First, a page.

ABSTRACT: Until their closure in the 1990s, industries including wood treatment sites along the Elizabeth River polluted the waterway with polycyclic aromatic hydrocarbons (PAHs) and other toxic pollutants. Populations of Fundulus heteroclitus have managed to evolve resistance to PAH toxicity, allowing these fish to inhabit heavily polluted sites such as the Atlantic Wood Industries EPA Superfund Site. Recently in 2017, the EPA completed the largest phase of the remediation at Atlantic Woods by dredging the most contaminated areas. This decrease in environmental pollutants is theorized to reduce the selective pressure to maintain these PAH resistant adaptations. Restriction site-Associated DNA sequencing (RADseq) was performed on killifish that were collected from Atlantic Woods post remediation. Two questions were explored with this RADseq data. First, DAPC was leveraged to understand how the anthropogenic effects of pollution and remediation are driving changes in Killifish population structure. Second, Principal Component Analysis was leveraged to explore the specific genomic regions that are currently under selection. DAPC results indicate that pollution mitigation efforts have driven the Atlantic Woods killifish population to become more genetically similar to populations facing moderate pollution, while PCAdapt comparisons have allowed us to identify regions of the genome mediating PAH tolerance in these populations.

MARCO Portal Mobile App

PRESENTERS: Nolan Beagell, Chelsea Spencer and Ava Taylor

ABSTRACT: The MARCO Portal app is a mobile app based off the Mid-Atlantic Ocean Data Portal website’s mapping capabilities. It allows users to visualize and analyze ocean resources and varying human use information. The Portal promotes engagement in ocean planning by the five Mid-Atlantic states. Users have access to over 5,000 map layers which include information about fishing, marine life, habitat areas, and more. With the MARCO Data Portal app, users will be able to easily search through data layers, to see map visualizations, data summaries, and the ability to select favorites and active layers, for viewing those layers content on the map as overlays. The app is built as native apps for iOS and Android mobile platforms. It uses a REST API service provided by MARCO backend service for access to map layers. The application was sponsored for the Urban Coast Institute at Monmouth University, with API assistance from Ryan Hodges at Ecotrust, architect of MARCO web portal. The app allows fast and quick access MARCO data map layers from mobile devices.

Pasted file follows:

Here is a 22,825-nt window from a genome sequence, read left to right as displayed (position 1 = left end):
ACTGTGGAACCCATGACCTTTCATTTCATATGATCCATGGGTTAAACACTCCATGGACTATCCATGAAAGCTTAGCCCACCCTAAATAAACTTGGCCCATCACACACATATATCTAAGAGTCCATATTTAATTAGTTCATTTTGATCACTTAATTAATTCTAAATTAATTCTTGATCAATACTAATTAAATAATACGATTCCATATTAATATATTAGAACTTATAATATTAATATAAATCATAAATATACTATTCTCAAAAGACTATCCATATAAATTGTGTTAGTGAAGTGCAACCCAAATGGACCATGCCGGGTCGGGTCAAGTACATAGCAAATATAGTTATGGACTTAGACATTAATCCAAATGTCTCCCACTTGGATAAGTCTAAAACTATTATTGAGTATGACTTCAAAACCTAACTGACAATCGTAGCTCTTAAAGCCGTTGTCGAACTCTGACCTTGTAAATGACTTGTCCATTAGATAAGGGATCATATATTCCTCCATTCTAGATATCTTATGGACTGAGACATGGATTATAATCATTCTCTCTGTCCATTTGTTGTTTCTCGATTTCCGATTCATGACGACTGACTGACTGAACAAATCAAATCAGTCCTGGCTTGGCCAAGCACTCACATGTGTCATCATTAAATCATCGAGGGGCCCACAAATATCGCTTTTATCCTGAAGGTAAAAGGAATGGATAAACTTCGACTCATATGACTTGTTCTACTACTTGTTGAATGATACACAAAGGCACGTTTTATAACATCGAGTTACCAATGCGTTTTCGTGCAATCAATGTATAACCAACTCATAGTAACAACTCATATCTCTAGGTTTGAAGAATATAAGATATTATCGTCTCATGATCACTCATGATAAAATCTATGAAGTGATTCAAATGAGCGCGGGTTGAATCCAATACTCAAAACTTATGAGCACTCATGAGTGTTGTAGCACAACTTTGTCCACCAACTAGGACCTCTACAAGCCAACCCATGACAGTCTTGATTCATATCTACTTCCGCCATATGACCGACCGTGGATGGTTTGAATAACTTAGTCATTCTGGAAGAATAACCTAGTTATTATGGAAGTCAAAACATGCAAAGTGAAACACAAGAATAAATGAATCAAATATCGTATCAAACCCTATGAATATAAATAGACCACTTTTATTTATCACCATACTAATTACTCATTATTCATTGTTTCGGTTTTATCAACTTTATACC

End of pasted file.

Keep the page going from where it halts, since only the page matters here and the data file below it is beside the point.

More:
Help Protect the Hudson Canyon: Support Designation as a National Marine Sanctuary

PRESENTER: Brynn Heller, Girl Scouts

ABSTRACT: My video is about the Hudson Canyon, the challenges it faces, its impact, and the potential National Marine Sanctuary designation. I am a Girl Scout, and I made this video for my Gold Award project. I have shown it at events at various NYC schools. My work was shared with the Central Park Zoo Discovery Guides, New York Aquarium Discovery Guides, Intrepid Museum community, GOALS for Girls community, Standard Chartered network, City College of New York’s Zahn Innovation Center network, Bossgirls community, and past and present Gold Award Girl Scout community. I have been interviewed on NY1 news channel about my efforts. My advocacy work was featured in a Now I Know article.